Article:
The FRA Act 2008 gives the FRA the right to warrantlessly wiretap all data and telephone traffic crossing Sweden’s borders, based on search terms approved by a special Defence Intelligence Court. Privacy experts believe the oversight of this process is not as robust as it could be, and parliamentary accountability is lacking. The broad scope of the FRA law itself is also worrying, creating loopholes that many surveillance experts believe are leading to spying on Swedish citizens. Finally, leaked material apparently showing Sweden’s extensive cooperation with the UK and US intelligence agencies gives rise to concern about the possible use of XKeyScore to bypass legal restrictions on domestic surveillance.
Carl Bildt’s public support for the 13 Principles for the Application of Human Rights to Communications Surveillance gives reason to hope that the government will take steps to review and reform its surveillance practices in future.
As in the US and the UK, Swedish companies have also been alleged to have supplied surveillance technologies to regimes with questionable human rights records and there is currently a lack of substantive regulation of such exports.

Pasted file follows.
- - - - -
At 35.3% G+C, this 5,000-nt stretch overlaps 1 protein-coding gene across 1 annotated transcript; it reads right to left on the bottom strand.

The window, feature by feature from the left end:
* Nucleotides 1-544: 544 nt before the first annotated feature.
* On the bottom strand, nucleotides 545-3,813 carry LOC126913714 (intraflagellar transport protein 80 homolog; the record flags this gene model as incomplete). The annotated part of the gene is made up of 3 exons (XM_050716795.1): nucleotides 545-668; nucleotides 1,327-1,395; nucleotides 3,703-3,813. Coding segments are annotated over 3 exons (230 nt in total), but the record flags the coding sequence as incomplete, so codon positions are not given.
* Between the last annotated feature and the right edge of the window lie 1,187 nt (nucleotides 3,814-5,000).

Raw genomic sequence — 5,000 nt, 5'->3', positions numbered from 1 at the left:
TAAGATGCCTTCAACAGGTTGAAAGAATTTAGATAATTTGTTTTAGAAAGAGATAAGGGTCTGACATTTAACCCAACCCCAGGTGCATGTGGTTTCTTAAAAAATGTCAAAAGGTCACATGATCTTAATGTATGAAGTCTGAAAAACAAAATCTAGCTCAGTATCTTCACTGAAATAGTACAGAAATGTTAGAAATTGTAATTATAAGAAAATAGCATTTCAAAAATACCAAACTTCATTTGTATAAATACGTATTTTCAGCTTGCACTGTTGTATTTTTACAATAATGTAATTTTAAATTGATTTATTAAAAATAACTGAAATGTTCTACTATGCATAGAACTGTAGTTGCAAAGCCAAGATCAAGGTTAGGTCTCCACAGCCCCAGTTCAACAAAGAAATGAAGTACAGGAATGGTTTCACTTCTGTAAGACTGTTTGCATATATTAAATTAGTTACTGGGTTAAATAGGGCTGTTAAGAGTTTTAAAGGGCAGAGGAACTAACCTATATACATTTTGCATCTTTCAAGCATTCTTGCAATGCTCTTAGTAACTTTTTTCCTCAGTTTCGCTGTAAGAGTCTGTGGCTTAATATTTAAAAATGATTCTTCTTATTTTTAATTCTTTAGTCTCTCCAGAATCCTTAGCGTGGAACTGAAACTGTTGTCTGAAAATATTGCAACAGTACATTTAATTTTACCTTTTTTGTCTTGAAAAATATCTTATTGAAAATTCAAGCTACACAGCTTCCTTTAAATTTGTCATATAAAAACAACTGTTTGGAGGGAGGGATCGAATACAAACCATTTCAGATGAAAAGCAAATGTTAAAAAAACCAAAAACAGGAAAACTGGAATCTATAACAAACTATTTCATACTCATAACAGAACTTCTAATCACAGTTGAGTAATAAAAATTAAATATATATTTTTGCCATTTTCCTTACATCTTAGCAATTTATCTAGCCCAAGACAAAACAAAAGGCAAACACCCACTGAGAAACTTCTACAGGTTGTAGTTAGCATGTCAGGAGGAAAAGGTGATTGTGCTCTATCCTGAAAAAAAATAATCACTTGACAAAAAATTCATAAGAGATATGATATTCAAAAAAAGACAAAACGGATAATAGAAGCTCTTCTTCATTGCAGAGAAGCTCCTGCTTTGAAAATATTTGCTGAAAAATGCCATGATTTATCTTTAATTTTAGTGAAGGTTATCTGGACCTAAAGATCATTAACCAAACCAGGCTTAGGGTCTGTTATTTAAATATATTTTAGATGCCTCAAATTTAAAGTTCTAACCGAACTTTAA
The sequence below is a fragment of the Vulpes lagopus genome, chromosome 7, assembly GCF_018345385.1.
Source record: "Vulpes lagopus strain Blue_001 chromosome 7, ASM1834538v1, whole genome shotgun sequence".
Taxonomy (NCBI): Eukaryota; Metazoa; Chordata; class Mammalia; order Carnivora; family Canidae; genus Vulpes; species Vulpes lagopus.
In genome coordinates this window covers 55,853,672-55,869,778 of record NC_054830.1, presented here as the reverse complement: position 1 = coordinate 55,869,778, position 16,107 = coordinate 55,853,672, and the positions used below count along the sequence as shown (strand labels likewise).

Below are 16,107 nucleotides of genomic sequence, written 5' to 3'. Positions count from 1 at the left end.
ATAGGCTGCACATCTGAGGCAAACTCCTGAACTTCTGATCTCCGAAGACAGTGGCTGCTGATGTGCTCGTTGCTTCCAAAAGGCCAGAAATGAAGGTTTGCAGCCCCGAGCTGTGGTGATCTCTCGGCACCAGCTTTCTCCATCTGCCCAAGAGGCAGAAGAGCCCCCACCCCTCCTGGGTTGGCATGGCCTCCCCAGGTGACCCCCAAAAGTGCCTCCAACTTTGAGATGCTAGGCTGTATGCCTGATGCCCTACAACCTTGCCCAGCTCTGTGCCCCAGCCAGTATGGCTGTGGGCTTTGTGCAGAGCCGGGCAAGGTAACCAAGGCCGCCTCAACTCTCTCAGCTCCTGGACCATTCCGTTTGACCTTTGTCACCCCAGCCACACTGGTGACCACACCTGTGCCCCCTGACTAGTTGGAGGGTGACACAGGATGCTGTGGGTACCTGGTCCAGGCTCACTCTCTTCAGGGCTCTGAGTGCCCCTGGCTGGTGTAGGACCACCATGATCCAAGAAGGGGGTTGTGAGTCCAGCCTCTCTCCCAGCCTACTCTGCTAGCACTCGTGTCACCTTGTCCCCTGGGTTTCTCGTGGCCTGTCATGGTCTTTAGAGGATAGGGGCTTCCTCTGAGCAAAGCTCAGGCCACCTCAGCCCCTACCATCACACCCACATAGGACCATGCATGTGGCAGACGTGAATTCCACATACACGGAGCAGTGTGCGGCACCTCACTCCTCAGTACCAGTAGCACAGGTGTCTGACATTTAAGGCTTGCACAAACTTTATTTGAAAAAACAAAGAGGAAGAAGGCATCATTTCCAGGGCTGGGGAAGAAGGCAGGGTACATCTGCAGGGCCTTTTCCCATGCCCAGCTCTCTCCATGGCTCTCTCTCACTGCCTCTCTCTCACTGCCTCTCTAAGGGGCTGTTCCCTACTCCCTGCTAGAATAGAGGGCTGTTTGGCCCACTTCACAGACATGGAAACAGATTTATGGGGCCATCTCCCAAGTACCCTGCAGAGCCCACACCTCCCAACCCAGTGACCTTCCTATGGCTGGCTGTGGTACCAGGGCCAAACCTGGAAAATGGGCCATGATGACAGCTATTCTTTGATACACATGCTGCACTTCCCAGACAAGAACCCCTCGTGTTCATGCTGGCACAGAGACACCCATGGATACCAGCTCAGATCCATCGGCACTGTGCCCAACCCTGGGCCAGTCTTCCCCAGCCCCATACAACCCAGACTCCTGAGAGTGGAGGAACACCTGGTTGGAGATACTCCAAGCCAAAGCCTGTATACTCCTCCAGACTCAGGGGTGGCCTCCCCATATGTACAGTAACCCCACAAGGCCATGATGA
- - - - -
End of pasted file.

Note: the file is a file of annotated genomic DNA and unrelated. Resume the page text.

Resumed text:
Net Neutrality – Green
In 2010/11, Sweden’s telecommunications regulator decided to approach net neutrality as a “queuing problem”, tackled by introducing a set of reforms to ease rival operators’ access to passive infrastructure and spectrum, end consumer lock-ins and improve transparency. If operators do attempt to block certain services or types of content, the regulator has the mandate to put a stop to this. In future Sweden will have to implement the provisions of the net neutrality legislation passed by the European Parliament this April.
Access – Green
Sweden’s pathbreaking Information Society for All law (2000) established that broadband service should be considered a utility and every citizen should have access to it. The government obliged state-owned companies to build high-speed backbone infrastructure and provided tax incentives to boost broadband demand. In 2009, a plan was put in place to enable all households and businesses to access public services by broadband. As a result Sweden now enjoys some of the highest connectivity levels in the world. The country ranked third on the 2013 Web Index ‘Universal Access’ sub-index.
Closing the Digital Divide – Green
Sweden, along with Norway, is one of the only rich countries that regularly surpasses the UN target of 0.7% of GNI to be devoted to development assistance. SIDA has been a leader in incorporating ICTs for Development (ICT4D) into its aid portfolio.
3. United Kingdom